UNCC wants to strengthen ties with county
The University of North Carolina at Charlotte has deep connections with Union County and it is looking to strengthen them.
Chancellor Philip Dubois spent time in the county last week meeting with leaders and talking about the university and how it could be an asset to the county.
“The university could be a great asset to the region and the county,” Dubois said. He added that he was trying to make that clear.
They have visited numerous counties, mostly staying within the regional partnership, he said.
Union County already has a large presence at UNCC, with 1,445 undergraduate students attending, 4,700 alumni living in the county, four Levine Scholars, a few inaugural football players and other ties.
While the university does not have the capital to expand physically into the county through a campus, Dubois said, they are starting to think about how to reach into other areas and are expanding their online class offerings.
Often, people find themselves discussing the value of a four-year degree and burden
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of student loan debt.
Dubois said they are seeing a large number of students using a federal Pell Grant to fund college. He added that 74 percent of students are on some form of financial aid.
However, for in-state undergraduate students, the average amount of debt is about $20,000, Dubois said.
According to American Student Assistance, the average debt for a student in the class of 2011 was $26,600, a 5 percent increase from the class of 2010.
Dubois estimated about $66 million of unmet need. He said financial aid from all levels of government is decreasing or tightening their standards.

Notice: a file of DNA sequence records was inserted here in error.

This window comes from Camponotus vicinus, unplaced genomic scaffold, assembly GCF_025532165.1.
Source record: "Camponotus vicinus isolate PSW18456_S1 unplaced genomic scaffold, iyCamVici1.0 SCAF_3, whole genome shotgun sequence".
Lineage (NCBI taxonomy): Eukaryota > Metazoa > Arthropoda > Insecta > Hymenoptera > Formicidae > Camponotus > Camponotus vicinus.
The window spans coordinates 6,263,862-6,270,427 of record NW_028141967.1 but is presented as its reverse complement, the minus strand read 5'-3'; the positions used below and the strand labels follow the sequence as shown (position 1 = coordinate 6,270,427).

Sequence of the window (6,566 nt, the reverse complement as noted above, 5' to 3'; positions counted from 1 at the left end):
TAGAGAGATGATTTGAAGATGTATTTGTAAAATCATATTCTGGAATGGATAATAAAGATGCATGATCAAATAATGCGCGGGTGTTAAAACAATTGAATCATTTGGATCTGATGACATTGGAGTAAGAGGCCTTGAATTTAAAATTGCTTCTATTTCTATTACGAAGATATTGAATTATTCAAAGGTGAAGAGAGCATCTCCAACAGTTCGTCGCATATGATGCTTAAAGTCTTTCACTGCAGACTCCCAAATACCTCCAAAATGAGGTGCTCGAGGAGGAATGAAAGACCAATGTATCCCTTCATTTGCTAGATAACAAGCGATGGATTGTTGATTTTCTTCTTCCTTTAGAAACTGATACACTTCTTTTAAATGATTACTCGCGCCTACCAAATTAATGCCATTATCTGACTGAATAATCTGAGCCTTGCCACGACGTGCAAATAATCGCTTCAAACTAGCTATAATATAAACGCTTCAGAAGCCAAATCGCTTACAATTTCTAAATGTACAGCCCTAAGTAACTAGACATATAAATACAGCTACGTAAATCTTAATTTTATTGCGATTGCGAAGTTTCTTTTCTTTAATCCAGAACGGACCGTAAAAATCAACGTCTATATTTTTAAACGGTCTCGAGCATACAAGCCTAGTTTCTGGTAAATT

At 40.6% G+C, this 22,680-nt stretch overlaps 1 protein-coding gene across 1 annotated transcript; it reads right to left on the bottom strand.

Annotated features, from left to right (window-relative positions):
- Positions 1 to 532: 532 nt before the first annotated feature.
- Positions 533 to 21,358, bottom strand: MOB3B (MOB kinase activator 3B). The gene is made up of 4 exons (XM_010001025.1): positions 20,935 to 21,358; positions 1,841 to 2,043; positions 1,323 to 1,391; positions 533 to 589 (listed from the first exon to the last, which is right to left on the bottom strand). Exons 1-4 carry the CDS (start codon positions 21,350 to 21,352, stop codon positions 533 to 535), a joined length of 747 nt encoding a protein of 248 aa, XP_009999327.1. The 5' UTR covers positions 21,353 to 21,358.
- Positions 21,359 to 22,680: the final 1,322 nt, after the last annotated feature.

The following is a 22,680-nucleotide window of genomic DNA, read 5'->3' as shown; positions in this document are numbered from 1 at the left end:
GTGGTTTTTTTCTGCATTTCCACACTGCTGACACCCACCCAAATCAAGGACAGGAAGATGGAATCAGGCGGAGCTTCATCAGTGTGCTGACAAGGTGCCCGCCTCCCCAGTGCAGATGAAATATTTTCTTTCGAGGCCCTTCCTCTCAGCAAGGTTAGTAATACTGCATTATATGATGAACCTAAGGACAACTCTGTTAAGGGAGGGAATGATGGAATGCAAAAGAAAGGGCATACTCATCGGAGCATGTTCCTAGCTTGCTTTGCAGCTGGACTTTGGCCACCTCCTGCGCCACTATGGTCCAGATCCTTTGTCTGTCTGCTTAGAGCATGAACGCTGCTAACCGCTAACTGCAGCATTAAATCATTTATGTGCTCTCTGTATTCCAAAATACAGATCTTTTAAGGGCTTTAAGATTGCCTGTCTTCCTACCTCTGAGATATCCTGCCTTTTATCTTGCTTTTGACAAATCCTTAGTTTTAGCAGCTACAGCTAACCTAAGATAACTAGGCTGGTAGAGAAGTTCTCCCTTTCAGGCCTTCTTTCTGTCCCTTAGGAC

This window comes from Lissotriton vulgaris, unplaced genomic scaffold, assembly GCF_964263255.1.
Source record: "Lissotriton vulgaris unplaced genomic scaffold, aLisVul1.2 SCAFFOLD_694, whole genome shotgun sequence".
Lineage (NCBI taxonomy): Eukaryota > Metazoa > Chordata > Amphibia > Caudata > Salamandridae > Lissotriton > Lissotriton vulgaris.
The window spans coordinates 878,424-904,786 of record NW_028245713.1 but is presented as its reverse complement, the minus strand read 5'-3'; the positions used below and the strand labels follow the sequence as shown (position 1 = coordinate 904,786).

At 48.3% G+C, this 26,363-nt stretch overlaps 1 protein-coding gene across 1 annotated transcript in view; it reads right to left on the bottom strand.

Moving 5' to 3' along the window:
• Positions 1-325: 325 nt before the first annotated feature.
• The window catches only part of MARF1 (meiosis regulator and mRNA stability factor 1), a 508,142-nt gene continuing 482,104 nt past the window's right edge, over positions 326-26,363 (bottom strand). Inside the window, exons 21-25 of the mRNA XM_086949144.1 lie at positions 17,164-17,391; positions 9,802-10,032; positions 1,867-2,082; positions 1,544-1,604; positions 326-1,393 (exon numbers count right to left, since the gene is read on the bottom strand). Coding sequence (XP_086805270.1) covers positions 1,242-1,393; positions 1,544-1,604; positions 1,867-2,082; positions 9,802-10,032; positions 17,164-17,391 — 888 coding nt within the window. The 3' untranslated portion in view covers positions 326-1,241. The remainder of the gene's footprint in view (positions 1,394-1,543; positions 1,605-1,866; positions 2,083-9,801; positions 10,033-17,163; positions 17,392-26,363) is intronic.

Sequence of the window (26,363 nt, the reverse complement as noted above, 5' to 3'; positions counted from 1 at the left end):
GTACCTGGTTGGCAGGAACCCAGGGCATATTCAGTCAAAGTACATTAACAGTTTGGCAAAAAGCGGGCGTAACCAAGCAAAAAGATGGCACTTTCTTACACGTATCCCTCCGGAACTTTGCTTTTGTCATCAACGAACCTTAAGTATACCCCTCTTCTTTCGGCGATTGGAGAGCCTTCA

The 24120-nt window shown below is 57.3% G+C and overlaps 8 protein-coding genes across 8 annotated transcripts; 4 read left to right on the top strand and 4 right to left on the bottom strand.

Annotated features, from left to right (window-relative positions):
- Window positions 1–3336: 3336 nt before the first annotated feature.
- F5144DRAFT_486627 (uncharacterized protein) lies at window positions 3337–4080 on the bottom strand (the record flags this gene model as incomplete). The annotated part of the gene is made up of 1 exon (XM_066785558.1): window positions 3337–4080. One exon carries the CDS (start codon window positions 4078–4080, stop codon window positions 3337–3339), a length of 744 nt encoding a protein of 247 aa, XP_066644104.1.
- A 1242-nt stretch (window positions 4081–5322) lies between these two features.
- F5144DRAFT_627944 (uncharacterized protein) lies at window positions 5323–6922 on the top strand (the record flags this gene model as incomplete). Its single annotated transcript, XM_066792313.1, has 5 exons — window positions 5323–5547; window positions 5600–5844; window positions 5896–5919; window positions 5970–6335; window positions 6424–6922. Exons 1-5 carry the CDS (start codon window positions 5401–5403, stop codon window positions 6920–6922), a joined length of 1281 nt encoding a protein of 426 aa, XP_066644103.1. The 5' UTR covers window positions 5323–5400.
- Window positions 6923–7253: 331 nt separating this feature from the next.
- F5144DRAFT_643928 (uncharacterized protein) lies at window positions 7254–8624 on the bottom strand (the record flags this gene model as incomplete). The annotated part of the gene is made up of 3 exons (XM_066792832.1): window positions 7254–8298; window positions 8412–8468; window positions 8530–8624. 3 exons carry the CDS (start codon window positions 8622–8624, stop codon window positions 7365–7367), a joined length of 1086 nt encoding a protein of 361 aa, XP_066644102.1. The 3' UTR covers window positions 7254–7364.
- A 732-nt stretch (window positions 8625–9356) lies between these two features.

The university system is trying to keep tuition raises as low as they can, Dubois said. The staff at UNCC has not had a salary increase in five years. Traditionally the university tried to put 25 percent of tuition revenue back into financial aid. However, next year they are experimenting with creating more campus jobs for students to help them financially and keep them on campus to socialize and attend classes.
It is also working to grow scholarships. Dubois said there are 15 Levine Scholarships, which is a full-ride. Apart from that, there are 11 full-ride scholarships for the rest of the campus.
“We are not richly endowed from a private scholarship (fund),” Dubois said.
However, he noted, there are numerous benefits to obtaining a college degree. There is a lot of public good in a higher-educated population, he said. The unemployment numbers tend to trend lower when people have a degree and average salaries tend to trend higher. In addition, people with degrees are more likely to volunteer or participate in philanthropic endeavors.
It is working with Central Piedmont Community College through a passport program to help students prepare for college. The university is also reaching out to people who are in good academic standing, but did not finish their degree, to come back and complete their courses. So far they have had more than 500 adults complete what they call the “49er finish.”
For Union County, the university can contribute beyond college educations for students. Researchers are working with Union County-based companies on equipment and other aspects of industry. Many local businesses employ scientists and researchers with degrees from UNCC.
Dubois noted how the college has grown from a two-year school in the beginning to a four-year school with more than 20,000 students and a growing graduate and Ph D. program.
Dubois hopes the school can build on its academic programs, though he noted that takes time. He is looking to the future and seeing more growth and innovation for the school and the surrounding counties. Dubois hopes there can someday be a medical school or a law school, though he noted those all take time.
As the college looks to grow its presence, perhaps more partnerships will be forged in the county.